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The World Health Organization warned on Thursday that the ability to track COVID-19 variants and subvariants around the world is diminishing due to declining surveillance.
“With decreasing surveillance, the number of tests decreases, the number of sequences performed and shared decreases. And that limits our ability to assess known variants and subvariants…but also our ability to track and identify new ones. “, said Maria Van Kerkhove, COVID Technical Officer at WHO. “So that’s why it’s really important that we maintain surveillance activities.”
Speaking at a press conference, Van Kerkhove told reporters that part of ending the pandemic was trying to reduce the spread of transmission.
“The more this virus circulates, the more opportunity it has to change. And that’s something we are deeply concerned about,” she said.
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Van Kerkhove said the WHO was working with member states to “adjust” the response to the virus, as the world is still at risk of future variants.
“We expect future variants to be more transmissible. We expect future variants to potentially have more immune evasion, which could make some of our countermeasures less effective than they currently are. But we don’t know if future variants will be more or less severe,” she said later.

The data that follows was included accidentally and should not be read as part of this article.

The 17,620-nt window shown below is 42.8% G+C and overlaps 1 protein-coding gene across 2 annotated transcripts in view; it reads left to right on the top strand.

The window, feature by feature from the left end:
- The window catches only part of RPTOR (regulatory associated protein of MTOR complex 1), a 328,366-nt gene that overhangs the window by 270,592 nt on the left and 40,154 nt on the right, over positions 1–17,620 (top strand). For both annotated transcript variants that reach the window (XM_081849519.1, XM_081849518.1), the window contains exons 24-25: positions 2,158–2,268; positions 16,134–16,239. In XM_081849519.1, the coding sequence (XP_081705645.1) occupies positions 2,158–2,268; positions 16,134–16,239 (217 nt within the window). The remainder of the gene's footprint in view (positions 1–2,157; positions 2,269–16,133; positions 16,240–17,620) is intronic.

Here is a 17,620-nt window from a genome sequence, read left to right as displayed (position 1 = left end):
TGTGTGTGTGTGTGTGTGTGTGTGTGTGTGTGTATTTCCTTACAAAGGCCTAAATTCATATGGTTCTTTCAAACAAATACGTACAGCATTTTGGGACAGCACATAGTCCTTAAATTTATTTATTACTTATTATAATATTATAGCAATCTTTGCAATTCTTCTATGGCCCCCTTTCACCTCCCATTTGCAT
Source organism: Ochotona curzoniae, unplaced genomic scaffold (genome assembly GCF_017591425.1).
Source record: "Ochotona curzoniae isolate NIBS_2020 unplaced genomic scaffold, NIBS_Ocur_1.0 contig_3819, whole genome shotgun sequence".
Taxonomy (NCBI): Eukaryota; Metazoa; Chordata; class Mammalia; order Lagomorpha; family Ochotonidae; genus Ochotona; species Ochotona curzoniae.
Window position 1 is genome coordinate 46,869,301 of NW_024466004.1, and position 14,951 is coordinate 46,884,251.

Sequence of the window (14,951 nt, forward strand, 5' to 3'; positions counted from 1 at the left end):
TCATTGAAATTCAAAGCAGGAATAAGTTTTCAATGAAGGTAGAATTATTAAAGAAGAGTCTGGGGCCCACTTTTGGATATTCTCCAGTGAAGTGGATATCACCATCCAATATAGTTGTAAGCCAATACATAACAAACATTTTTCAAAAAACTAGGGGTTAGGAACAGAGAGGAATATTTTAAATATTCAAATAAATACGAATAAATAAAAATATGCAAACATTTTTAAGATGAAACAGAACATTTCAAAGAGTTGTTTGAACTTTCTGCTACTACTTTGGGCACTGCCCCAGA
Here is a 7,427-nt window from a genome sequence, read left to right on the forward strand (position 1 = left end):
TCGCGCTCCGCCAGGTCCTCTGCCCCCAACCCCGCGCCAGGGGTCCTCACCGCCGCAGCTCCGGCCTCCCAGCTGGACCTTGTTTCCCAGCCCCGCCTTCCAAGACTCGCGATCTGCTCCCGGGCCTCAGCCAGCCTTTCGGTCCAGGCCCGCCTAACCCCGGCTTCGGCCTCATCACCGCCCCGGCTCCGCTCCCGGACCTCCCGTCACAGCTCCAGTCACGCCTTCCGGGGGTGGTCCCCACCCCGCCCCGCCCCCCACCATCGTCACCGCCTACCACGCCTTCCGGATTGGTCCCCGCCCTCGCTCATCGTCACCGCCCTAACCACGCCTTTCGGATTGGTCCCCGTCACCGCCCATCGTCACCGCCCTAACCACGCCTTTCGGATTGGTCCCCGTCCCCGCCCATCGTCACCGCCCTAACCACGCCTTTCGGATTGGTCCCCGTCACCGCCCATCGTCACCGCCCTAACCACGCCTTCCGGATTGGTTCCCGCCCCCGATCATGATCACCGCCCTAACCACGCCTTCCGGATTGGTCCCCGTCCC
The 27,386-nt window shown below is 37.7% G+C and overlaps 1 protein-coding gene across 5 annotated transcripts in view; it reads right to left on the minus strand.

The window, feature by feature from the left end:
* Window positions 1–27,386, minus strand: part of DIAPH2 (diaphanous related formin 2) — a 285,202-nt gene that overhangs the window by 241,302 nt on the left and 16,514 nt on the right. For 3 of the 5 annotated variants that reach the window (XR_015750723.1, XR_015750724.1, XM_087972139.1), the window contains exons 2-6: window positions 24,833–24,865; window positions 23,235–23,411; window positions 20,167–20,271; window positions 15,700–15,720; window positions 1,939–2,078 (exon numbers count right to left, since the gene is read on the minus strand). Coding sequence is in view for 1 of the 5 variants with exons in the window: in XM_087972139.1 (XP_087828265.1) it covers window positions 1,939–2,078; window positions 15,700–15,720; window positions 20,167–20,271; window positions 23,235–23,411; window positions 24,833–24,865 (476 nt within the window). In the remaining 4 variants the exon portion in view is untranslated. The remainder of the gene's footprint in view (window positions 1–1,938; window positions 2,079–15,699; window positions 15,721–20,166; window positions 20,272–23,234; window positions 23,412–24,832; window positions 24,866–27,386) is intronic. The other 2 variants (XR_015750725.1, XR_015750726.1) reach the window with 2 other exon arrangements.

WHO Director-General Tedros Adhanom Ghebreyesus has said that while the pandemic is not over, the end is “in sight”.
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“Yes, we are in a better position than ever. The number of weekly COVID-19 deaths continues to decline and is now only 10% of what it was at the peak in January 2021,” he said. declared.
“But 10,000 deaths a week is 10,000 too many, when most of those deaths could be avoided,” Tedros noted.
Van Kerkhove said that while “we’re not there yet”, the WHO is very optimistic.
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“The reason we have hope is because we have so many tools,” she continued. “We just need to make sure that all countries have access to them and that all countries have policies in place to use them most effectively.”